Alvin Curran (1938- ) is an American composer currently living and teaching in Rome whose career began as an expatriate artist working with the cutting edge improv electronics group Musica Elletronica Viva (MEV) in 1966. He turns 75 on December 13, 2013.
Curran was born in Providence, Rhode Island. His father was a musician in a dance band and he learned to play piano and trombone early on. He was exposed to big band music, jazz, traditional Jewish music and western classical music during his formative years. Following his father’s example he also played in dance bands during boat crossings of the Atlantic. He earned a B.A. in music from Brown University in 1960 where he studied composition with Ron Nelson. He went on to complete his M.M. at Yale in 1963 were he studied with Elliott Carter and Mel Powell.
A 1964 Ford Foundation grant allowed him to go study in Darmstadt where he met the likes of Stravinsky, Xenakis, Berio, Yuji Takahashi, Andriessen, Remo Remotti, and above all Frederic Rzewski. He joined with Rzewski, Richard Teitelbaum and Allan Bryant, all fellow expatriate American musician/composers, with whom he formed the legendary ‘Musica Elettronica Viva‘ or MEV. This was in early 1966 where their use of largely home made electronics in their improvisational ensemble live performances preceded the days of easily obtainable and operated electronic musical instruments. That wouldn’t begin to happen until about 1964 when Don Buchla, in collaboration with Ramon Sender, Morton Subotnick and the San Franciso Tape Music Center created the first modular instrument, the “music easel” later known as the ‘Buchla Box’ and Robert Moog on the east coast developed the “Moog” synthesizer. Curran crossed paths with many of these people during his tenure teaching (1999-2006) at Mills College in Oakland where the San Francisco Tape Music Center had been integrated into the Mills Center for Contemporary Music.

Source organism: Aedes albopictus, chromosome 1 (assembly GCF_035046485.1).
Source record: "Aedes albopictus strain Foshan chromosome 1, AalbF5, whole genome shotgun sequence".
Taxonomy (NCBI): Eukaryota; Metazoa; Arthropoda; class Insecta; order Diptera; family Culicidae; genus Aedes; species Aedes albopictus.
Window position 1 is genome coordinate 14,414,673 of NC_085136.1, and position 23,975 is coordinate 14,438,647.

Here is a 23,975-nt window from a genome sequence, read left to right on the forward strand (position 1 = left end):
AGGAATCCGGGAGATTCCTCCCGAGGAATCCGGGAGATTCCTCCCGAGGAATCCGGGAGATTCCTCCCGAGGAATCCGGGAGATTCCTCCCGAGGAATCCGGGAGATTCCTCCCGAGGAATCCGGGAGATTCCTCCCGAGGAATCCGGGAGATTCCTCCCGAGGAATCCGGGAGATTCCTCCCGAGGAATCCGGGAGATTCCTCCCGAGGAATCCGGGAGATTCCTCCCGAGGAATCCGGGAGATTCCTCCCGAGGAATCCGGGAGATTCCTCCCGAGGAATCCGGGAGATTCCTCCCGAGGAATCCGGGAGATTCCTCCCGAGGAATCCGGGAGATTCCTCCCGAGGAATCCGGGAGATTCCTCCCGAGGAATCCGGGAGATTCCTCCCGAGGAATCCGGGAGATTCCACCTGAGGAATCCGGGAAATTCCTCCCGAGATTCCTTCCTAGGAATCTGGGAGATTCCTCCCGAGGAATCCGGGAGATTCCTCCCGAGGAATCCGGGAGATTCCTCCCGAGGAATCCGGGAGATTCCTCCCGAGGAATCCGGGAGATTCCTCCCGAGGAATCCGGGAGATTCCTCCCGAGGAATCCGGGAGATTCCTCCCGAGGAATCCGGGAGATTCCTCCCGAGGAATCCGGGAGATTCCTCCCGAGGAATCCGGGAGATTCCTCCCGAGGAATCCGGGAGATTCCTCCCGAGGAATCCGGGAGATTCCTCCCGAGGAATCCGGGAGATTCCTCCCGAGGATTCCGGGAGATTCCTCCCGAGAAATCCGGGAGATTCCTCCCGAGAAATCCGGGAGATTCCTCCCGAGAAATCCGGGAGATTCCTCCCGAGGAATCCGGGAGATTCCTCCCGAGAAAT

Curran says that during all his years in Rome he met and interacted with many in the Italian avantgarde and new music circles like Franco Donatoni and Guiseppe Chiari. He was mentored by the reclusive (think Thomas Pynchon) Giacinto Scelsi who held regular salons at his villa. It was in these days that Curran developed his individual style further. He lived and taught in Rome from 1966 to 1999 and was very active on the European scene. After his teaching stint at Mills College Curran returned again to Rome.
In addition to electronics he uses acoustic instruments ranging from conventional instruments such as piano, strings, woodwinds, voices, etc. to the ancient shofar and environmental sounds including site-specific sound installations, multi-media works and film scores. His works include the massive set of piano pieces ‘Inner Cities’ (1993-2010) which lasts about 6 hours in a complete performance, the early multi-media Songs and Views from the Magnetic Garden (1973), Maritime Rites (1984) written to be played by musicians in boats in various harbors incorporating, of course, the ambience of the given harbor’s acoustic properties. Maritime Rites has been performed in its various incarnations in Central Park in New York as well as Philadelphia, Berlin and Sydney.
In a wonderful interview from 2003 with the ever vigilant composer/journalist Frank Oteri (published online at New Music Box) he was asked about the political and ethnic/religious content of his music. Curran replied that he did not set out to express these things as aspects of himself, that the pieces just happened due to an inspiration at the time. He says that he is composing all the time and his influences are as wide ranging as his teachers and his milieu. His style varies widely in part due to his many influences but also because a given style seems to work for the piece. It sounds as though music is channeled through him.
Unfortunately, as with most expatriate composers, his music is generally less well known in his native country but there are quite a few recordings including some recent releases of some out of print recordings. In addition there are quite a few videos on YouTube including pianist Kurt Jordan’s live performance of Inner Cities 1-13 from 2009 at Azusa Pacific University which is more than the previously complete recording by Daan Vandewalle who recorded 1-11 (as of 2010 there are 14 parts according to Curran’s official web site). As is frequently the case with much contemporary music YouTube provides a great resource, especially for the casual and/or cash-strapped listener. It is a really good way to get familiar with this man’s diverse and fascinating music.